Feinstein joins call for Santa Anita to suspend racing

ARCADIA — U.S. Sen. Dianne Feinstein has joined the California Horse Racing Board in calling for Santa Anita to immediately suspend the remainder of its meet after the deaths of two more horses last weekend.

A total of 29 horses have now died since the track opened for the season in December. The current meet is scheduled to end June 23.

The California Democrat said Monday that “something is seriously wrong,” whether it’s the track surface or problems involving training or medication. She said no one seems to know, yet training and racing continues.

“How many more horses need to die before they act?” she asked, referring to management at the Arcadia racetrack.

Santa Anita has enacted a series of reforms aimed at improving safety but despite its efforts the deaths have continued except during one six-week stretch in which no horses died.

“After extensive consultation among all partners, Santa Anita Park will stay open through the end of its meet to see these reforms through,” said a statement attributed to track owner The Stronach Group, the Thoroughbred Owners of California and California Thoroughbred Trainers.

The groups say since reforms have been enacted, catastrophic injuries at the track have decreased by 50% in racing and by over 84% in training.

“To be clear, there are no acceptable losses and every day we work toward ending all serious injuries,” the groups said. “But the reality is that our improvements and changes have been effective.”

The groups say a detailed and serious epidemiological investigation of all track accidents is underway.

The state racing board has recommended that the track suspend the rest of the meet. However, Santa Anita management has chosen to continue racing.

The CHRB doesn’t have the authority to suspend a race meet or remove race dates from a current meet without the approval of the track operator or without holding a public meeting that requires 10 days’ notice.

The racing board recommended that Santa Anita suspend racing but allow horses to continue training, believing it would provide the industry extra time to fully implement announced safety initiatives.

The California State Senate has passed Senate Bill 469 that would authorize the racing board to suspend a track’s license in order to protect the health and safety of horses and riders. Feinstein urged the state Assembly to pass the bill as soon as possible.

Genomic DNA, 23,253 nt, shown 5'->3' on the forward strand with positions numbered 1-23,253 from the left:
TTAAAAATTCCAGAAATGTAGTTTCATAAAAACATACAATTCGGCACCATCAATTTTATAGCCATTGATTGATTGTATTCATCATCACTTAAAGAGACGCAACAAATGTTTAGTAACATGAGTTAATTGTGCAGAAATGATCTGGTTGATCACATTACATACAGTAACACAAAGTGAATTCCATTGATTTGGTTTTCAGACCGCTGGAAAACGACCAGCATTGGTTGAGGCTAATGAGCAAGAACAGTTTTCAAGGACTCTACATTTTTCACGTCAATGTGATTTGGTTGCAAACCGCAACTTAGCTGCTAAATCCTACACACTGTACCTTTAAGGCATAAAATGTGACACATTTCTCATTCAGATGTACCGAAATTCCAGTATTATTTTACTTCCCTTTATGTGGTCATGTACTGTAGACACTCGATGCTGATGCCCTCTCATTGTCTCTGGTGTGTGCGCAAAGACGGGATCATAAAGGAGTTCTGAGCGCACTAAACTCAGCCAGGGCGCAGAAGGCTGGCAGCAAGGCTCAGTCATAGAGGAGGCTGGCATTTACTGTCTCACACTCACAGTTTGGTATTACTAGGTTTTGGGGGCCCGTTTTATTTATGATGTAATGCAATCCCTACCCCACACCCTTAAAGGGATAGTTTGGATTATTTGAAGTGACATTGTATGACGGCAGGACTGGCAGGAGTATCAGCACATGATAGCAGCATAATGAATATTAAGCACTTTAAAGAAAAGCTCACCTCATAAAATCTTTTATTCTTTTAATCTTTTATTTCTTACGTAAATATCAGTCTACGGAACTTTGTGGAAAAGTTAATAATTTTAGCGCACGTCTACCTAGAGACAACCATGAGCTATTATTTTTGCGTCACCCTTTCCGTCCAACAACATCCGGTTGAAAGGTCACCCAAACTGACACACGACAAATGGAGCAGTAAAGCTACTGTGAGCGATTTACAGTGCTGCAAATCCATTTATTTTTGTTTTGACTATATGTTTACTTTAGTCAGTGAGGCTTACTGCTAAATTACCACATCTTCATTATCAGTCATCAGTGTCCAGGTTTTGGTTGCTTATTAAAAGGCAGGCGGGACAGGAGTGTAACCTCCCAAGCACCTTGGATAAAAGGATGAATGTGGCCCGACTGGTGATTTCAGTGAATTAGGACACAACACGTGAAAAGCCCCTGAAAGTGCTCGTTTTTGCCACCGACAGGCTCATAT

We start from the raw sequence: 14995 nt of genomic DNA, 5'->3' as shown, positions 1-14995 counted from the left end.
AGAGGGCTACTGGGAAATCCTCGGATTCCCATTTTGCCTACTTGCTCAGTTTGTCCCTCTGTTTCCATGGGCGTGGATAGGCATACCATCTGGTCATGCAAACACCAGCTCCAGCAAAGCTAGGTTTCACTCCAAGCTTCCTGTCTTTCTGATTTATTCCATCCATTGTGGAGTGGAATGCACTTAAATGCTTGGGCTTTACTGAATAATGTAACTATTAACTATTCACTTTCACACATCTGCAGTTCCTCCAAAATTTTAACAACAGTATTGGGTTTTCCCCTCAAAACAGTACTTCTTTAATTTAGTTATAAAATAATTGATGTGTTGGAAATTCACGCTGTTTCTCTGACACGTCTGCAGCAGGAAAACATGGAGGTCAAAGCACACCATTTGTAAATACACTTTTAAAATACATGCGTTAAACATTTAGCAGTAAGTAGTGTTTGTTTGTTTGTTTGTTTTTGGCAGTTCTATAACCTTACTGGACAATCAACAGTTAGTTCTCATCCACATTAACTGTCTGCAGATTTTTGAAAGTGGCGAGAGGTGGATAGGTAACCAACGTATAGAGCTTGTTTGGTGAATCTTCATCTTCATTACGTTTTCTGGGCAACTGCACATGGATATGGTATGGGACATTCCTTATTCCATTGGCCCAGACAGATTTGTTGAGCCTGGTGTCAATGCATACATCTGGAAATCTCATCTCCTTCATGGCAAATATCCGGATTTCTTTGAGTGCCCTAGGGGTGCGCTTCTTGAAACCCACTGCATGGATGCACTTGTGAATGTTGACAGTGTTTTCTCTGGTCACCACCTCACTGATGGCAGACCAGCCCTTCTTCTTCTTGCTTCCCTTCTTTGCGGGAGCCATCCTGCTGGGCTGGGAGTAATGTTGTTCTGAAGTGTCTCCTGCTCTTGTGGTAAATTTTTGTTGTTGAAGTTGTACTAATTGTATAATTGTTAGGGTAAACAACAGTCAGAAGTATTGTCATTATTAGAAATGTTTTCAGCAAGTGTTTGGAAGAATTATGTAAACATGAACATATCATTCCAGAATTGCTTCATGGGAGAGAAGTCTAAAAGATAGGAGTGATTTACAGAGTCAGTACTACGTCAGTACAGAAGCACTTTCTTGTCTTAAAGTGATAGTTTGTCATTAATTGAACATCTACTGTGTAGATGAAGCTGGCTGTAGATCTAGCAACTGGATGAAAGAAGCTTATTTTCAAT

Tony Parker announces retirement

CHARLOTTE, N.C. — Four-time NBA champion Tony Parker’s impressive career is over.

Parker announced Monday he’s retiring from basketball after 18 seasons in the NBA. The 37-year-old guard said on Twitter it was an emotional decision.

“It’s with a lot of emotion that I retire from basketball, it was an incredible journey!” Parker tweeted. “Even in my wildest dreams, I never thought I would live all those unbelievable moments with the NBA and the French National Team. Thank you for everything!”

Parker played 17 seasons for the San Antonio Spurs and made the postseason every year of his career before joining the Charlotte Hornets last season and missing the playoffs. He was selected to the All-Star team six times and was named second-team All-NBA three times.

Spurs coach Gregg Popovich said he’s loved Parker for a long time and praised him for an “amazing career.”

“It has been a blessing to be with him since he was 19 years old,” Popovich said on a USA Basketball conference call Monday. “I have watched him develop as a player and human being and as a business man.”

Parker started 1,151 regular-season games and averaged 15.5 points and 5.6 assists per game. He also played in 226 playoffs games, averaging 17.9 points and 5.1 assists.

He won NBA titles with the Spurs in 2003, 2005, 2007 and 2014. He was named NBA Finals MVP in 2007.

Parker had one year left on his contract with the Hornets but was not a major part of Charlotte’s rotation late last season. He hinted after the season that he might be done playing, so the retirement announcement did not come as a surprise.

Hornets general manager Mitch Kupchak congratulated Parker on a “remarkable career.”

“His impact on the game of basketball and the path he laid out for international stars have no equal,” Kupchak said in a statement. “I’m grateful for the year he spent with us here in Charlotte and we wish him the best as he moves on to the next chapter of his life.”

Hornets coach James Borrego said Parker is a Hall of Famer.

“I have never known the NBA without Tony as a part of it and I’ll truly miss him,” Borrego said. “Tony’s leadership, his presence and his dedication to winning made an impact on shaping me and I’ll always be appreciative of him. I know our organization in Charlotte is grateful for what he brought to us in our year together. I wish him nothing but the best as he moves on to retirement.”

A member of the French National team, Parker was the FIBA Europe Player of the year in 2013 and 2014 and the league’s top scorer in 2011 and 2013.

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